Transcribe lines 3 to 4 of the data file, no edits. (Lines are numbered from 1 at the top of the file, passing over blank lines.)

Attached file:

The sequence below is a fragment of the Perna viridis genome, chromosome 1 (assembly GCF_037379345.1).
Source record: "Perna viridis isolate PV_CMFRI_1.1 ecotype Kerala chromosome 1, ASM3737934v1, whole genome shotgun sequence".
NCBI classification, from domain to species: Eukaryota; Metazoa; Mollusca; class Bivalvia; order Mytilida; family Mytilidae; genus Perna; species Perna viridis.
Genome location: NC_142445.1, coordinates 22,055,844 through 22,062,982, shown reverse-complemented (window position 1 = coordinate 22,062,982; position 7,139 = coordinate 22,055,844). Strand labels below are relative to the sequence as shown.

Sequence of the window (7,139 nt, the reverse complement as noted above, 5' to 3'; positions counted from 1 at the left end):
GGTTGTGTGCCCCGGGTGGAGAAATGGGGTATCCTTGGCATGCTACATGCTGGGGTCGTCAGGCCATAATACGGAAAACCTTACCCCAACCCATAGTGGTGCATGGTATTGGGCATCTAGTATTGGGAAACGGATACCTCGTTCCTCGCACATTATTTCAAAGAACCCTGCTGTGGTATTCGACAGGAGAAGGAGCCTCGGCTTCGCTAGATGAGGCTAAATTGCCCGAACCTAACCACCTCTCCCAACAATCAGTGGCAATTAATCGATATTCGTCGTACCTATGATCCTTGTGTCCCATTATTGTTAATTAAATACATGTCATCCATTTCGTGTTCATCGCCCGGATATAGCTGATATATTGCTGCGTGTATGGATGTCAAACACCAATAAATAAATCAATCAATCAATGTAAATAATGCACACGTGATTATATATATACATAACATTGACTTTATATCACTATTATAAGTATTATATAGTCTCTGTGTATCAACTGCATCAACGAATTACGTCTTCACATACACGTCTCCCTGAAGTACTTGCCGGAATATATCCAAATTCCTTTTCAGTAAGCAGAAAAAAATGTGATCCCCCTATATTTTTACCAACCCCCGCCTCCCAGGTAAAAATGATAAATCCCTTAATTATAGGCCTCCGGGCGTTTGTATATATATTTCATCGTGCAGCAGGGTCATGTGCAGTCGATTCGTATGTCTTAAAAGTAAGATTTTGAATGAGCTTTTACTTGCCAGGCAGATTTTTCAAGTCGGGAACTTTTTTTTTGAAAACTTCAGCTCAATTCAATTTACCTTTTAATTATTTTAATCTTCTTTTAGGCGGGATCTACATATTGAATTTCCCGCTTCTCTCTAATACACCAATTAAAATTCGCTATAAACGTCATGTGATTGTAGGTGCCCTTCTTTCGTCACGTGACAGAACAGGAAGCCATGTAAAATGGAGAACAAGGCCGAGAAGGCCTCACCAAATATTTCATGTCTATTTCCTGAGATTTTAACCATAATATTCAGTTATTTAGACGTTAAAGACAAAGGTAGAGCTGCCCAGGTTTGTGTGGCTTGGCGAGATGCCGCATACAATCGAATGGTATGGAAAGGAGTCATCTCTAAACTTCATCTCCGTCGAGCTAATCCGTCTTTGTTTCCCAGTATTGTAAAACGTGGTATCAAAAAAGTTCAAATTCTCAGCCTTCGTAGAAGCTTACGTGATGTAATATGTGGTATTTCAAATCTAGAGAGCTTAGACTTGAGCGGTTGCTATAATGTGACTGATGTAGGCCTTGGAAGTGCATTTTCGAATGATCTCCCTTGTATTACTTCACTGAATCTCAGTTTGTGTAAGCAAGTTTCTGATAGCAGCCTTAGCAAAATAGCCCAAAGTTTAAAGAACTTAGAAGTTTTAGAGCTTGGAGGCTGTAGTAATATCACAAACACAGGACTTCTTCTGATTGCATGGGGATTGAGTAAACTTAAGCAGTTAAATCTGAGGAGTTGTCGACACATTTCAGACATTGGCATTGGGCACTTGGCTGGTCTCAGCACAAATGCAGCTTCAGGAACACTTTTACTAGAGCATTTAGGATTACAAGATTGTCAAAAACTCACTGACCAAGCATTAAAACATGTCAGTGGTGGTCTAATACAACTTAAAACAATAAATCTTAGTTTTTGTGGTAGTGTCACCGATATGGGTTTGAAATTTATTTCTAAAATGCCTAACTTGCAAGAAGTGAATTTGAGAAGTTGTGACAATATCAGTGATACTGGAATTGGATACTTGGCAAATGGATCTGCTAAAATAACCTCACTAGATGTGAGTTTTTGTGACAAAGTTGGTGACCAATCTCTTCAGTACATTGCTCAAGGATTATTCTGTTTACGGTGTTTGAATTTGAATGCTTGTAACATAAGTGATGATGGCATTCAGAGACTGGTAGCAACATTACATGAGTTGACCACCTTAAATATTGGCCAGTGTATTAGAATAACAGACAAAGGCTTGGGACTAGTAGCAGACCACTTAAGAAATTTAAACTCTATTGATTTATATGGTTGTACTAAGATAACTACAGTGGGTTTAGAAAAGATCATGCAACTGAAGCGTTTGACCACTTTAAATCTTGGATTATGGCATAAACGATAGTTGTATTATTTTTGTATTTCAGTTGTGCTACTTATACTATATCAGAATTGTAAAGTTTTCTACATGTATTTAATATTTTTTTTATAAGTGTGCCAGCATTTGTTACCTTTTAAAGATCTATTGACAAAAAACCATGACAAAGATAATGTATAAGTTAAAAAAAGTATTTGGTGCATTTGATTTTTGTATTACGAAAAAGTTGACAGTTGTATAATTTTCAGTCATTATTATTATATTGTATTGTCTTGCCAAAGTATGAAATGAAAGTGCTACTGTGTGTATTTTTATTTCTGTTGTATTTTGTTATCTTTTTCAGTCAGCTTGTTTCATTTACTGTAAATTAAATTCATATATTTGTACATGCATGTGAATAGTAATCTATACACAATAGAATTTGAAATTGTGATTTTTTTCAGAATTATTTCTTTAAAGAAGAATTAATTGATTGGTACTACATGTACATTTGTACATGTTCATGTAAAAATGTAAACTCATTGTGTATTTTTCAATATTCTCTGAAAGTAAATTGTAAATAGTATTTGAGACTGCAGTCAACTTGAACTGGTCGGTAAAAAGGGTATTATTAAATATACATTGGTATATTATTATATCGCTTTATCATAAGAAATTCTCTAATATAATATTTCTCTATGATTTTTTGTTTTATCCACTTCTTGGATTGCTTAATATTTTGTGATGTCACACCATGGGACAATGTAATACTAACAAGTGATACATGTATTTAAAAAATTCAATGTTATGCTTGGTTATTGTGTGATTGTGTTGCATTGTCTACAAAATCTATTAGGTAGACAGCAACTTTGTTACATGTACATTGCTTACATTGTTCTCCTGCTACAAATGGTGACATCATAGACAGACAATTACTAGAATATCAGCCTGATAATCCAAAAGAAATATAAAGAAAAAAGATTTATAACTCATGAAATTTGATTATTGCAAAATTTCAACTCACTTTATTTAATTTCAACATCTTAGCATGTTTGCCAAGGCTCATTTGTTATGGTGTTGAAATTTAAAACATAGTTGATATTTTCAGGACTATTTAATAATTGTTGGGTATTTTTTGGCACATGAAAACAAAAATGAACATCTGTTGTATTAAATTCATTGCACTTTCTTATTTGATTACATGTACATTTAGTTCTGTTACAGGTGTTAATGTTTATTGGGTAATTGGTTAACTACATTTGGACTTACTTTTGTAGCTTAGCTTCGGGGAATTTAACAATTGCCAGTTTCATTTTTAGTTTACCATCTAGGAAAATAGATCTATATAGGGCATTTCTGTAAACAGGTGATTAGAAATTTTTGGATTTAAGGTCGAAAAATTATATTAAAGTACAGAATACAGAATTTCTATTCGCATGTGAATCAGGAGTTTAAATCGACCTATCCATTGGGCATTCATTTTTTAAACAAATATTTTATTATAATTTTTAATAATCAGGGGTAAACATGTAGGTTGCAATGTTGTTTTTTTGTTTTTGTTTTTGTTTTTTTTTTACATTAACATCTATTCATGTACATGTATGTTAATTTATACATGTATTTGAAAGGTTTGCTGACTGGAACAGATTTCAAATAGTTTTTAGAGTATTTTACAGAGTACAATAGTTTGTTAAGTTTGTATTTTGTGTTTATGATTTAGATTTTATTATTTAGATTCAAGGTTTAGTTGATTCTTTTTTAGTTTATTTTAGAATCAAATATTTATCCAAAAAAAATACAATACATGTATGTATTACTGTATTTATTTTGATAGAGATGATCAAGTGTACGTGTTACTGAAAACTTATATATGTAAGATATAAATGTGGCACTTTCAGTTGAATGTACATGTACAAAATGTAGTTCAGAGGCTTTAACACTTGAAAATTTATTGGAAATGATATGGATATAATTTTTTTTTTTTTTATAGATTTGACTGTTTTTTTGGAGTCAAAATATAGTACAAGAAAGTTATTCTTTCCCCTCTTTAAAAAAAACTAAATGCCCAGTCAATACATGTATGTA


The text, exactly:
NCBI classification, from domain to species: Eukaryota; Metazoa; Mollusca; class Bivalvia; order Mytilida; family Mytilidae; genus Perna; species Perna viridis.
Genome location: NC_142445.1, coordinates 22,055,844 through 22,062,982, shown reverse-complemented (window position 1 = coordinate 22,062,982; position 7,139 = coordinate 22,055,844). Strand labels below are relative to the sequence as shown.